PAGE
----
CARSIOLI (mod. Carsoli), an ancient city of Italy, on the Via Valeria, 42 m. E. by N. of Rome. It was founded in the country of the Aequi between 302 and 298 b.c., just after the establishment of Alba Fucens, no doubt as a stronghold to guard the road to the latter. It is mentioned in 211 b.c. as one of the twelve out of thirty Latin colonies which protested their inability to furnish more men or money for the war against Hannibal. We find it used in 168 b.c. like Alba Fucens as a place of confinement for political prisoners. It was sacked in the Social War, but probably became a municipium after it, though we hear but little of it. The modern town of Carsoli first appears in a diploma of a.d. 866, but the old site does not seem to have been abandoned until the 13th century. It is now occupied only by vineyards, and lies about 2100 ft. above sea-level, in a plain surrounded by mountains, now called Piano del Cavaliere. The line of the city walls (originally in tufa, and reconstructed in limestone), built of rectangular blocks, can be traced, and so can the scanty remains of several buildings, including the podium or base, of a temple, and also the ancient branch road from the Via Valeria (which itself keeps just south-east of Carsioli), traversing the site from north to south. The forty-third milestone of the Via Valeria still lies at or near its original site; it was set up by Nerva in a.d. 97. One mile to the north-west of Carsioli are the remains of an ancient aqueduct consisting of a buttressed wall of concrete crossing a valley.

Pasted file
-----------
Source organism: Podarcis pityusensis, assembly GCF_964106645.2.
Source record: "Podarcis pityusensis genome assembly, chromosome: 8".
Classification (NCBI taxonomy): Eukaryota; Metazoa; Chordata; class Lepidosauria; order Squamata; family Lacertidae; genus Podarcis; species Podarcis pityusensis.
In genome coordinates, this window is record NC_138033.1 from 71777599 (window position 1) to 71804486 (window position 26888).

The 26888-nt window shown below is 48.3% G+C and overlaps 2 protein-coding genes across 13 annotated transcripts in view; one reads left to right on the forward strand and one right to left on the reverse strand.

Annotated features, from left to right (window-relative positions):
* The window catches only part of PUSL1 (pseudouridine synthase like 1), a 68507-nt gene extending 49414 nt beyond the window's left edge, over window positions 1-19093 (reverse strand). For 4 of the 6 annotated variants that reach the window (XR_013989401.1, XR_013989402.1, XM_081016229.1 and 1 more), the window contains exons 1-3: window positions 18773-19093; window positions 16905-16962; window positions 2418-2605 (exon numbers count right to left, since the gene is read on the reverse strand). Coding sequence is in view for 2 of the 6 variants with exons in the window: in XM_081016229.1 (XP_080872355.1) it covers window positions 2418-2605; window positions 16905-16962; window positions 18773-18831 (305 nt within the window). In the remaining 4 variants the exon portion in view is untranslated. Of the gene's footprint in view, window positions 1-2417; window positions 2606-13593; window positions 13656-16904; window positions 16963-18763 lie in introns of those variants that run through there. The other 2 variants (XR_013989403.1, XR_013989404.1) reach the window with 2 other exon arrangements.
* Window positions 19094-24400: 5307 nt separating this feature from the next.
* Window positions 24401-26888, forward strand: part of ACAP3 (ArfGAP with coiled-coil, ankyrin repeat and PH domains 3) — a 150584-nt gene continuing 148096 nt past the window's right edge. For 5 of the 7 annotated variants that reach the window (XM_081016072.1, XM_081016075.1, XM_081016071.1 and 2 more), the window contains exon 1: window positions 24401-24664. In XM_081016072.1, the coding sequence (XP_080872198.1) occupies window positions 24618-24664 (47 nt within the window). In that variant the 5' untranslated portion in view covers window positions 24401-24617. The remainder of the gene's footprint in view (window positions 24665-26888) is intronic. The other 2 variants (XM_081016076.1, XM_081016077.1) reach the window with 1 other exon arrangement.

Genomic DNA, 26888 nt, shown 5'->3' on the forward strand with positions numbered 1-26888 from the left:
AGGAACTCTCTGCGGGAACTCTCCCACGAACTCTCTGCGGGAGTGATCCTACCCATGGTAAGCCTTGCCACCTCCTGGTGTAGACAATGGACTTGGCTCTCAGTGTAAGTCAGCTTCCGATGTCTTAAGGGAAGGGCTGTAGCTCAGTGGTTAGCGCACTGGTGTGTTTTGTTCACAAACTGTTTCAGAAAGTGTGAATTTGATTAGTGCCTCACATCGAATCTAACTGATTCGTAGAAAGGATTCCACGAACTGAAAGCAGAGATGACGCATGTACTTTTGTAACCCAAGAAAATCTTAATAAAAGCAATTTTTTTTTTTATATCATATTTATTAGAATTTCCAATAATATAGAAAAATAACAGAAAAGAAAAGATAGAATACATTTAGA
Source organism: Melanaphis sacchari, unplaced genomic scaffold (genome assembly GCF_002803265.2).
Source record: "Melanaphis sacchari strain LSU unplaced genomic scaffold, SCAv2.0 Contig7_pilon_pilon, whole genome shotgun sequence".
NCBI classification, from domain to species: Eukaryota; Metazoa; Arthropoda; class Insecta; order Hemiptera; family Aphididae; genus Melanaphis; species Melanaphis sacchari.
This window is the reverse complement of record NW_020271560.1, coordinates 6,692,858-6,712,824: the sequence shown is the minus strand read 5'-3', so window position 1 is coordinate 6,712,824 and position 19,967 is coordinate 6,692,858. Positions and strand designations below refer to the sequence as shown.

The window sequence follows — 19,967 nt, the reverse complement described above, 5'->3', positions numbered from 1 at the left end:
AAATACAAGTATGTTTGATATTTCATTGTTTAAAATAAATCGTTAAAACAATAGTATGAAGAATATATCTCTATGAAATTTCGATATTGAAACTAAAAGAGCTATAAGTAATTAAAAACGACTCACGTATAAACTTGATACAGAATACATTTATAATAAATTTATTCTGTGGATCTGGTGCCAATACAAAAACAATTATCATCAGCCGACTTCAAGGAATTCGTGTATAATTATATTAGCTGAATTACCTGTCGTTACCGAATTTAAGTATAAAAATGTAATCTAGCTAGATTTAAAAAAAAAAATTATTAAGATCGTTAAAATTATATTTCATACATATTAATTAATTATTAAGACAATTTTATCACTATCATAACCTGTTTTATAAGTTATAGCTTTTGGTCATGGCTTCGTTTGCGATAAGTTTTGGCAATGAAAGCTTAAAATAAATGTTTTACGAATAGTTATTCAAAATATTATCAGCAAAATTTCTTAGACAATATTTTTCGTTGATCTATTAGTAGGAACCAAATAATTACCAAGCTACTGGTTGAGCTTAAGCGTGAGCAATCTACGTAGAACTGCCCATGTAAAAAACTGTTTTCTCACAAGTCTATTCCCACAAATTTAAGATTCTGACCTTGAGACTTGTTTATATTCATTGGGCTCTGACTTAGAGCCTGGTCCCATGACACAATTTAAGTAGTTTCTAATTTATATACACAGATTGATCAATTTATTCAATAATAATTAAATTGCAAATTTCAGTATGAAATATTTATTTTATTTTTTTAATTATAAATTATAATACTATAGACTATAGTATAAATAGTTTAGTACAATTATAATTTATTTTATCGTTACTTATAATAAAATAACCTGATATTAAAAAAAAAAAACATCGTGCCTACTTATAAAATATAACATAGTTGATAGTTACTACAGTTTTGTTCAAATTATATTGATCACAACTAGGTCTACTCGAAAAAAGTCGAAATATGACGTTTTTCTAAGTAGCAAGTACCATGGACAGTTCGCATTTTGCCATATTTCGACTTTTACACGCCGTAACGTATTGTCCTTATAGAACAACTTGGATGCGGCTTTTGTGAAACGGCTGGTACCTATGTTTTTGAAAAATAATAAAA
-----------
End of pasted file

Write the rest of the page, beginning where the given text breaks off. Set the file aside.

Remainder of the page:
See G.J. Pfeiffer and T. Ashby in Supplementary Papers of the American School in Rome, i. (1905), 108 seq.
Note - this article incorporates content from Encyclopaedia Britannica, Eleventh Edition, (1910-1911)